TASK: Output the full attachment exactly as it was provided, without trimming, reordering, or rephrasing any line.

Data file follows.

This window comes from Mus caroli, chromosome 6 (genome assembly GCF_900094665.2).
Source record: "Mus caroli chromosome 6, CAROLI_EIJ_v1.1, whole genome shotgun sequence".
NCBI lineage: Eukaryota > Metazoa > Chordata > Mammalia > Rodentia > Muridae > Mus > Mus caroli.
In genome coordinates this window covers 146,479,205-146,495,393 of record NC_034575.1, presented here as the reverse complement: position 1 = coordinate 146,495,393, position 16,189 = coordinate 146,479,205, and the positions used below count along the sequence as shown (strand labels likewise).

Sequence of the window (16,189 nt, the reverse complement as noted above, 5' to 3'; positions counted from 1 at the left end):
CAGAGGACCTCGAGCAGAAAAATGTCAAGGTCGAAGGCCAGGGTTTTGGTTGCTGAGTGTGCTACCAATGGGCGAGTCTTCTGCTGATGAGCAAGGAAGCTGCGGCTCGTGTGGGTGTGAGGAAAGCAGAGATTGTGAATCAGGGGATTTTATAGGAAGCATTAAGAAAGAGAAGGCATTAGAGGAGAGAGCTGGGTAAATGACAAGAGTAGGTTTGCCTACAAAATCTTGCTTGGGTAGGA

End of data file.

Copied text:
This window comes from Mus caroli, chromosome 6 (genome assembly GCF_900094665.2).
Source record: "Mus caroli chromosome 6, CAROLI_EIJ_v1.1, whole genome shotgun sequence".
NCBI lineage: Eukaryota > Metazoa > Chordata > Mammalia > Rodentia > Muridae > Mus > Mus caroli.
In genome coordinates this window covers 146,479,205-146,495,393 of record NC_034575.1, presented here as the reverse complement: position 1 = coordinate 146,495,393, position 16,189 = coordinate 146,479,205, and the positions used below count along the sequence as shown (strand labels likewise).

Sequence of the window (16,189 nt, the reverse complement as noted above, 5' to 3'; positions counted from 1 at the left end):
CAGAGGACCTCGAGCAGAAAAATGTCAAGGTCGAAGGCCAGGGTTTTGGTTGCTGAGTGTGCTACCAATGGGCGAGTCTTCTGCTGATGAGCAAGGAAGCTGCGGCTCGTGTGGGTGTGAGGAAAGCAGAGATTGTGAATCAGGGGATTTTATAGGAAGCATTAAGAAAGAGAAGGCATTAGAGGAGAGAGCTGGGTAAATGACAAGAGTAGGTTTGCCTACAAAATCTTGCTTGGGTAGGA